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The Voice of the Black Community

Life and Religion

Exhibit recalls Charlotte’s dark lynching legacy
Program at Levine Museum of the New South
 
Published Monday, April 22, 2019 2:17 am
by Ashley Mahoney | The Charlotte Post

LIBRARY OF CONGRESS
Lynching of Henry Smith in Paris, Texas, on February 1, 1893.

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April’s #ShapingCLT at the Levine Museum of the New South is dedicated to their latest exhibit.


The “Legacy of Lynching” opens to the public on April 25, but attendees of the April 24 #ShapingCLT discussion have the opportunity to experience it after Seth Kotch’s book talk from 6:30-8:30 p.m. Kotch, a professor at UNC Chapel Hill’s department of American Studies, published “Lethal State: A History of the Death Penalty in North Carolina” in February. The #ShapingCLT conversation will examine the correlation between lynching and the death penalty in North Carolina (tickets are $10).


A year ago, the Levine led a group of 26 Charlotte-Mecklenburg teachers to Montgomery, Alabama for the opening of The Equal Justice Initiative’s National Memorial for Peace and Justice. Students, teachers, professors, journalists, city representatives and others have also journeyed to Alabama to experience the memorial, as well as EJI’s Legacy Museum. The endeavors were designed to educate Charlotteans about the two documented lynching cases in Mecklenburg County, as well as determine how to commemorate a difficult part of the city’s history.


“We are the third institution to host this ‘Legacy of Lynching’ exhibit, after Brooklyn Museum in New York and Haverford College in Pennsylvania,” Levine staff historian Willie Griffin said.


Said community historian Michael Moore: “It is a wonder what EJI has done, creating this national conversation about the legacy of slavery and white supremacy. In the case of Charlotte, it has helped create this context for us to look at these very painful and difficult stories, stories that have always been there, hiding in the open, but there are folks and organizations like the Levine Museum who are now interested in using what they have to open this conversation.”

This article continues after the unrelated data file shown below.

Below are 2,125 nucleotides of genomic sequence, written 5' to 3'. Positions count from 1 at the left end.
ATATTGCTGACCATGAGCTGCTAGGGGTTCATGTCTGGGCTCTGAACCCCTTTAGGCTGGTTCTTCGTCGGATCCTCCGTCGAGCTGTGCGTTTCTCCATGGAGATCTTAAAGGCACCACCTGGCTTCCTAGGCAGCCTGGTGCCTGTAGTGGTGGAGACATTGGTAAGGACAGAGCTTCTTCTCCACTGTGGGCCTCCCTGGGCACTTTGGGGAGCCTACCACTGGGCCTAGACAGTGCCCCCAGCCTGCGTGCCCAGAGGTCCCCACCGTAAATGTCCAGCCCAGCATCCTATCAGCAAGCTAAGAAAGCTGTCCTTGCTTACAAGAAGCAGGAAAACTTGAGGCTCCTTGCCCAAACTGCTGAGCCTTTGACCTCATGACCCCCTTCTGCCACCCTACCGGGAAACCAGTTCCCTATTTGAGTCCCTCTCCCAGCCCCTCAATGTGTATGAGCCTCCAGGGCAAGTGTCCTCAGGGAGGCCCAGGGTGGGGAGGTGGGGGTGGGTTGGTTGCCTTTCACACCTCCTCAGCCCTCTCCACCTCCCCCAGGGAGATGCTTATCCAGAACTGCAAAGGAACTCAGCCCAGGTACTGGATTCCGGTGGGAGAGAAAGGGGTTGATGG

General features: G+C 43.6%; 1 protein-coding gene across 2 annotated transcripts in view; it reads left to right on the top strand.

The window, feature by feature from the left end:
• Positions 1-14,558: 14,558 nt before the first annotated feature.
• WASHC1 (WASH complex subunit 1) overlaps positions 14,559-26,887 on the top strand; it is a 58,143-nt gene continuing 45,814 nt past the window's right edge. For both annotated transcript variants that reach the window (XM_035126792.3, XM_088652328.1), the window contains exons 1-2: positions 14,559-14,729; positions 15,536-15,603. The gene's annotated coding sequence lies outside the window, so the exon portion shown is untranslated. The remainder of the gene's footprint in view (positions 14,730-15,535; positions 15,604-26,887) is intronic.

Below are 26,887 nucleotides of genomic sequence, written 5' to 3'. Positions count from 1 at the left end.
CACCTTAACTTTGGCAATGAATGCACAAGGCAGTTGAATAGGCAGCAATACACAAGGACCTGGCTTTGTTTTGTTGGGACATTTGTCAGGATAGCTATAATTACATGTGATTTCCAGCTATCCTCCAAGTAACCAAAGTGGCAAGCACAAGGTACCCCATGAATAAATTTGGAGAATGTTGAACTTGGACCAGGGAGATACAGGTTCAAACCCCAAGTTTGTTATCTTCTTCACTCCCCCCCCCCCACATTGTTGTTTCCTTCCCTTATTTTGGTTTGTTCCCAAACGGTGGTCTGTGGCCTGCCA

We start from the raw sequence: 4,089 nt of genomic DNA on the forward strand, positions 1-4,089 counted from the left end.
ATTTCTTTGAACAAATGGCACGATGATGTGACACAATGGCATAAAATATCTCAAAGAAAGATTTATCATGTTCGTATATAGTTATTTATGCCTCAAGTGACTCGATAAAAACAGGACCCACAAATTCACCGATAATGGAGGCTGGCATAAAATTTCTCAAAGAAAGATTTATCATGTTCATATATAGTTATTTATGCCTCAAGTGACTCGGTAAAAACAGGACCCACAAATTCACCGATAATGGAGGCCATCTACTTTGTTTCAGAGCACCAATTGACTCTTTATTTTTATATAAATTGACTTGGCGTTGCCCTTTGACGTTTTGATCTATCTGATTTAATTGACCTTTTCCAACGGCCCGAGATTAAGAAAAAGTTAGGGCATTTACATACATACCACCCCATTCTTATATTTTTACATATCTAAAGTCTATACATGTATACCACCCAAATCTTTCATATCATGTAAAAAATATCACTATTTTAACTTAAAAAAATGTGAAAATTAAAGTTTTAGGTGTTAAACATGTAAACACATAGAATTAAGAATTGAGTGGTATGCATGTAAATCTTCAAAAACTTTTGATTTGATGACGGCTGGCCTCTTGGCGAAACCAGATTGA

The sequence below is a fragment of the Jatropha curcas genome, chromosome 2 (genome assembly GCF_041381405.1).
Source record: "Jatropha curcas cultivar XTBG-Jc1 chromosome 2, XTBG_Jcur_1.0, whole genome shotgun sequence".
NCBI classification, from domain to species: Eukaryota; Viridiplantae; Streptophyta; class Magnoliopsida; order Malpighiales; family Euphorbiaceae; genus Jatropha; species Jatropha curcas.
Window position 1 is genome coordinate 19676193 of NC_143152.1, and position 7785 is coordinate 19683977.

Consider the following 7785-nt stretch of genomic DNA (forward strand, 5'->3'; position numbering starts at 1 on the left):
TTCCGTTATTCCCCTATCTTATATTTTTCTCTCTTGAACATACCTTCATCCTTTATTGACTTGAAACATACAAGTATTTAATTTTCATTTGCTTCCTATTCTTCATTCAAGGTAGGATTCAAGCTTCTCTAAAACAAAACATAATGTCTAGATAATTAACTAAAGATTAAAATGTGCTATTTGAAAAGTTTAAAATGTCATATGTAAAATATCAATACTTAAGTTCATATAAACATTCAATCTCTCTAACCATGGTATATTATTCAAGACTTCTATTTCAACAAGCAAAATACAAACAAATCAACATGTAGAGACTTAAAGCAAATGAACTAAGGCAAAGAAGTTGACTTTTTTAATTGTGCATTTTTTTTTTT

Joseph McNeely (killed Sept. 26, 1913) and Willie McDaniel (killed June 29, 1929) represent two of 4,400 lives lost to lynching at the EJI Memorial.
“What we show in the exhibitions is their stories as much as we can,” Moore said. “These are not conversations that we have had in the past. Their memories have not been kept alive. Their stories have not been told and it’s difficult to recover their lives now.”


Research reveals that McNeely was a black man in his early 20s. He was involved in a shootout with a police officer, and due to McNeely’s injuries, is taken to Good Samaritan Hospital, now the site of Bank of America Stadium.


“To talk about this story, you have to talk about Good Samaritan Hospital,” Moore said. “Most younger people and most newcomers don’t know that there was a hospital specifically for the care of the African American community in Charlotte, and Joe was there in chains recovering from his wounds when he was taken by a mob of maybe 75 men, and taken into the street and shot and killed.”


McDaniel’s story illustrates the exploitation of tenant farmers.


“He moved up here from Chester County [South Carolina], just like so many other people, before and since,” Moore said. “He grew up on a farm, and he found a place up in Newell—six or seven miles northeast of Uptown, for he and his wife to farm on shares. He got into an argument with the white landowner over nonpayment for some work that he and his wife had done. He had the temerity to confront that owner, and he paid with his life for that.”


The lynchings are essential to understanding Charlotte’s history and shaping its future.


“These are stories that have been swept under the rug for a very long time, and certain segments of our population have been dealing with them sort of secretly,” Griffin said. “For this to happen, and for so many people Charlotte to want to take the opportunity [to visit the memorial], I think there have been four waves of buses that have gone down now. Everyone has come back so energized to confront this history and talk about it. History cannot be hidden forever. In order for us as a community to move forward, we have to confront it.”


For more information: www.museumofthenewsouth.org/programs-events-calendar/2019/4/24/shapingclt

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